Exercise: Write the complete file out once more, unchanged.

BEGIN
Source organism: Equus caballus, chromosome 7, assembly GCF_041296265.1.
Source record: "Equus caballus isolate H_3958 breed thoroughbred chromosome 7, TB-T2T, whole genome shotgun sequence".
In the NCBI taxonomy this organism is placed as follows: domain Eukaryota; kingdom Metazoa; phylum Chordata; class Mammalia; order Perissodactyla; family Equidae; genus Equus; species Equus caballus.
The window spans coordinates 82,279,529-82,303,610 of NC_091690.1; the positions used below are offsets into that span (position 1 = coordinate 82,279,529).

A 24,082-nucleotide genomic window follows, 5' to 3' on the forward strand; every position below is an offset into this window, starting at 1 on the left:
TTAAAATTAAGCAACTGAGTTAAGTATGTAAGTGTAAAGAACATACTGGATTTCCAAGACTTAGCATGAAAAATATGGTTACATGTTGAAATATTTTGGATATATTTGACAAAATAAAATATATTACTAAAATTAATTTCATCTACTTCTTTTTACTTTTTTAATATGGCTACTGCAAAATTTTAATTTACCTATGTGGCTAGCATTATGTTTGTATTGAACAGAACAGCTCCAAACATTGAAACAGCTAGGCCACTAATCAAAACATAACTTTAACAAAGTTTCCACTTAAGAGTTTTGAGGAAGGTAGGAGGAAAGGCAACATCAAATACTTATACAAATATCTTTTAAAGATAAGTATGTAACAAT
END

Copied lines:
Source organism: Equus caballus, chromosome 7, assembly GCF_041296265.1.
Source record: "Equus caballus isolate H_3958 breed thoroughbred chromosome 7, TB-T2T, whole genome shotgun sequence".
In the NCBI taxonomy this organism is placed as follows: domain Eukaryota; kingdom Metazoa; phylum Chordata; class Mammalia; order Perissodactyla; family Equidae; genus Equus; species Equus caballus.
The window spans coordinates 82,279,529-82,303,610 of NC_091690.1; the positions used below are offsets into that span (position 1 = coordinate 82,279,529).

A 24,082-nucleotide genomic window follows, 5' to 3' on the forward strand; every position below is an offset into this window, starting at 1 on the left:
TTAAAATTAAGCAACTGAGTTAAGTATGTAAGTGTAAAGAACATACTGGATTTCCAAGACTTAGCATGAAAAATATGGTTACATGTTGAAATATTTTGGATATATTTGACAAAATAAAATATATTACTAAAATTAATTTCATCTACTTCTTTTTACTTTTTTAATATGGCTACTGCAAAATTTTAATTTACCTATGTGGCTAGCATTATGTTTGTATTGAACAGAACAGCTCCAAACATTGAAACAGCTAGGCCACTAATCAAAACATAACTTTAACAAAGTTTCCACTTAAGAGTTTTGAGGAAGGTAGGAGGAAAGGCAACATCAAATACTTATACAAATATCTTTTAAAGATAAGTATGTAACAAT